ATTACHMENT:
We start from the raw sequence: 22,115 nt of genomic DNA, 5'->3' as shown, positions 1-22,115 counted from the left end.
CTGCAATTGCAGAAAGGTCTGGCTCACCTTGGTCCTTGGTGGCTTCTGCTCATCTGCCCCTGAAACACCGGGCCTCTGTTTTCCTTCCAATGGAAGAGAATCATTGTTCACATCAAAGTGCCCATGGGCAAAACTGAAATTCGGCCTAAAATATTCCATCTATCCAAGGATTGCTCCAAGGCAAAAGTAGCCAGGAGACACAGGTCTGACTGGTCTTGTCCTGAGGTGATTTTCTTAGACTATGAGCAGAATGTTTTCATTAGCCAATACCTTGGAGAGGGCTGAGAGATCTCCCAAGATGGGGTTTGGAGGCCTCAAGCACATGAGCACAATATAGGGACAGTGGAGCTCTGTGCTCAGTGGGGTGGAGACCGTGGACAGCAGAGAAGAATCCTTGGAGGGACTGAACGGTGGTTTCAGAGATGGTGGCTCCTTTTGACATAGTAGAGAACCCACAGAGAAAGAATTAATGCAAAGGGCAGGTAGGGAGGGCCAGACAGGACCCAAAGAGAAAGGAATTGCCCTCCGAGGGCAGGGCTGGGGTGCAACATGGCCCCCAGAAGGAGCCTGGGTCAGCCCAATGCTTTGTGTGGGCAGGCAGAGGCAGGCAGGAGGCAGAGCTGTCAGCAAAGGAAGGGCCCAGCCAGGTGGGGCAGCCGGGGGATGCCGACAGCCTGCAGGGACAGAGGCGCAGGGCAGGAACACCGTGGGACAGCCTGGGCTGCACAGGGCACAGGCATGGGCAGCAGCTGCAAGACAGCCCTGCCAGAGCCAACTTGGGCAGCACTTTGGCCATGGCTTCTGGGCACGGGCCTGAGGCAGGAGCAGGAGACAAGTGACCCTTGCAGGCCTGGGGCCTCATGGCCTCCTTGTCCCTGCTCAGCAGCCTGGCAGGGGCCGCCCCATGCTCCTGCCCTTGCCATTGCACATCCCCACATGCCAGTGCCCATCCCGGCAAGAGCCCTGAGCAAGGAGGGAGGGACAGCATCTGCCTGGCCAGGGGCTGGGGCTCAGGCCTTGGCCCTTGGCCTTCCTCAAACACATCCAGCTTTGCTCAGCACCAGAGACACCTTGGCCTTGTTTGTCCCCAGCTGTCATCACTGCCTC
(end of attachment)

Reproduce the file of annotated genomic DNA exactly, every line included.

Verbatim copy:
We start from the raw sequence: 22,115 nt of genomic DNA, 5'->3' as shown, positions 1-22,115 counted from the left end.
CTGCAATTGCAGAAAGGTCTGGCTCACCTTGGTCCTTGGTGGCTTCTGCTCATCTGCCCCTGAAACACCGGGCCTCTGTTTTCCTTCCAATGGAAGAGAATCATTGTTCACATCAAAGTGCCCATGGGCAAAACTGAAATTCGGCCTAAAATATTCCATCTATCCAAGGATTGCTCCAAGGCAAAAGTAGCCAGGAGACACAGGTCTGACTGGTCTTGTCCTGAGGTGATTTTCTTAGACTATGAGCAGAATGTTTTCATTAGCCAATACCTTGGAGAGGGCTGAGAGATCTCCCAAGATGGGGTTTGGAGGCCTCAAGCACATGAGCACAATATAGGGACAGTGGAGCTCTGTGCTCAGTGGGGTGGAGACCGTGGACAGCAGAGAAGAATCCTTGGAGGGACTGAACGGTGGTTTCAGAGATGGTGGCTCCTTTTGACATAGTAGAGAACCCACAGAGAAAGAATTAATGCAAAGGGCAGGTAGGGAGGGCCAGACAGGACCCAAAGAGAAAGGAATTGCCCTCCGAGGGCAGGGCTGGGGTGCAACATGGCCCCCAGAAGGAGCCTGGGTCAGCCCAATGCTTTGTGTGGGCAGGCAGAGGCAGGCAGGAGGCAGAGCTGTCAGCAAAGGAAGGGCCCAGCCAGGTGGGGCAGCCGGGGGATGCCGACAGCCTGCAGGGACAGAGGCGCAGGGCAGGAACACCGTGGGACAGCCTGGGCTGCACAGGGCACAGGCATGGGCAGCAGCTGCAAGACAGCCCTGCCAGAGCCAACTTGGGCAGCACTTTGGCCATGGCTTCTGGGCACGGGCCTGAGGCAGGAGCAGGAGACAAGTGACCCTTGCAGGCCTGGGGCCTCATGGCCTCCTTGTCCCTGCTCAGCAGCCTGGCAGGGGCCGCCCCATGCTCCTGCCCTTGCCATTGCACATCCCCACATGCCAGTGCCCATCCCGGCAAGAGCCCTGAGCAAGGAGGGAGGGACAGCATCTGCCTGGCCAGGGGCTGGGGCTCAGGCCTTGGCCCTTGGCCTTCCTCAAACACATCCAGCTTTGCTCAGCACCAGAGACACCTTGGCCTTGTTTGTCCCCAGCTGTCATCACTGCCTC